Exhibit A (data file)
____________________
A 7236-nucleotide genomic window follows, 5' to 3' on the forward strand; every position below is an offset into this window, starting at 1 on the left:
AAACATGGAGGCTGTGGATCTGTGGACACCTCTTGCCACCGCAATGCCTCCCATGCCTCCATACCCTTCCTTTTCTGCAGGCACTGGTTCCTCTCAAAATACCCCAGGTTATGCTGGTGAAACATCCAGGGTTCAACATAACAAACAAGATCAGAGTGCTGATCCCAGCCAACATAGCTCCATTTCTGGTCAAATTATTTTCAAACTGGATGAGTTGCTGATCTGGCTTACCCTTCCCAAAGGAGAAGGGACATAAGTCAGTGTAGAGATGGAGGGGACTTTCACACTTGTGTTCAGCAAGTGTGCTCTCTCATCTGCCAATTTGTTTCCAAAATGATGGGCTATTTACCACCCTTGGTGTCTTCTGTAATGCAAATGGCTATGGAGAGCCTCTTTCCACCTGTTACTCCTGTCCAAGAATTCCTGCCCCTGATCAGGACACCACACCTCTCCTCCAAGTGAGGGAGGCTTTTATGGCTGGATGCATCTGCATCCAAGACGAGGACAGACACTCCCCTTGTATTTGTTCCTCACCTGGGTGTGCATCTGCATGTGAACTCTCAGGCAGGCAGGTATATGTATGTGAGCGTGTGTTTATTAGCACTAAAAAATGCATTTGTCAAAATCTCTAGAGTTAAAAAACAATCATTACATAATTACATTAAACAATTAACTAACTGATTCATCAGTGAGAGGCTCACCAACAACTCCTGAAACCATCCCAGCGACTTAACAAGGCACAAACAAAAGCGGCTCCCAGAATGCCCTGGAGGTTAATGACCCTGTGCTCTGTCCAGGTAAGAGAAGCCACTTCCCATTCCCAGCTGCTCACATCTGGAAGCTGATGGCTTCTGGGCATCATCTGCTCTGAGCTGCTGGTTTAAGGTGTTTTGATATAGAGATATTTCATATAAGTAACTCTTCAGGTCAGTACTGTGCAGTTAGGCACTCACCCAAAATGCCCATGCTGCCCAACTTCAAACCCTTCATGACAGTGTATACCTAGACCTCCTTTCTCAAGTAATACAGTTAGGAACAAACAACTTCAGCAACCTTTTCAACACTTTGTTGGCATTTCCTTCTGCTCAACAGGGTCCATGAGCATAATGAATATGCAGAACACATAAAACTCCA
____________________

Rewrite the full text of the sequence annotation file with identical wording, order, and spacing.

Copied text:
A 7236-nucleotide genomic window follows, 5' to 3' on the forward strand; every position below is an offset into this window, starting at 1 on the left:
AAACATGGAGGCTGTGGATCTGTGGACACCTCTTGCCACCGCAATGCCTCCCATGCCTCCATACCCTTCCTTTTCTGCAGGCACTGGTTCCTCTCAAAATACCCCAGGTTATGCTGGTGAAACATCCAGGGTTCAACATAACAAACAAGATCAGAGTGCTGATCCCAGCCAACATAGCTCCATTTCTGGTCAAATTATTTTCAAACTGGATGAGTTGCTGATCTGGCTTACCCTTCCCAAAGGAGAAGGGACATAAGTCAGTGTAGAGATGGAGGGGACTTTCACACTTGTGTTCAGCAAGTGTGCTCTCTCATCTGCCAATTTGTTTCCAAAATGATGGGCTATTTACCACCCTTGGTGTCTTCTGTAATGCAAATGGCTATGGAGAGCCTCTTTCCACCTGTTACTCCTGTCCAAGAATTCCTGCCCCTGATCAGGACACCACACCTCTCCTCCAAGTGAGGGAGGCTTTTATGGCTGGATGCATCTGCATCCAAGACGAGGACAGACACTCCCCTTGTATTTGTTCCTCACCTGGGTGTGCATCTGCATGTGAACTCTCAGGCAGGCAGGTATATGTATGTGAGCGTGTGTTTATTAGCACTAAAAAATGCATTTGTCAAAATCTCTAGAGTTAAAAAACAATCATTACATAATTACATTAAACAATTAACTAACTGATTCATCAGTGAGAGGCTCACCAACAACTCCTGAAACCATCCCAGCGACTTAACAAGGCACAAACAAAAGCGGCTCCCAGAATGCCCTGGAGGTTAATGACCCTGTGCTCTGTCCAGGTAAGAGAAGCCACTTCCCATTCCCAGCTGCTCACATCTGGAAGCTGATGGCTTCTGGGCATCATCTGCTCTGAGCTGCTGGTTTAAGGTGTTTTGATATAGAGATATTTCATATAAGTAACTCTTCAGGTCAGTACTGTGCAGTTAGGCACTCACCCAAAATGCCCATGCTGCCCAACTTCAAACCCTTCATGACAGTGTATACCTAGACCTCCTTTCTCAAGTAATACAGTTAGGAACAAACAACTTCAGCAACCTTTTCAACACTTTGTTGGCATTTCCTTCTGCTCAACAGGGTCCATGAGCATAATGAATATGCAGAACACATAAAACTCCA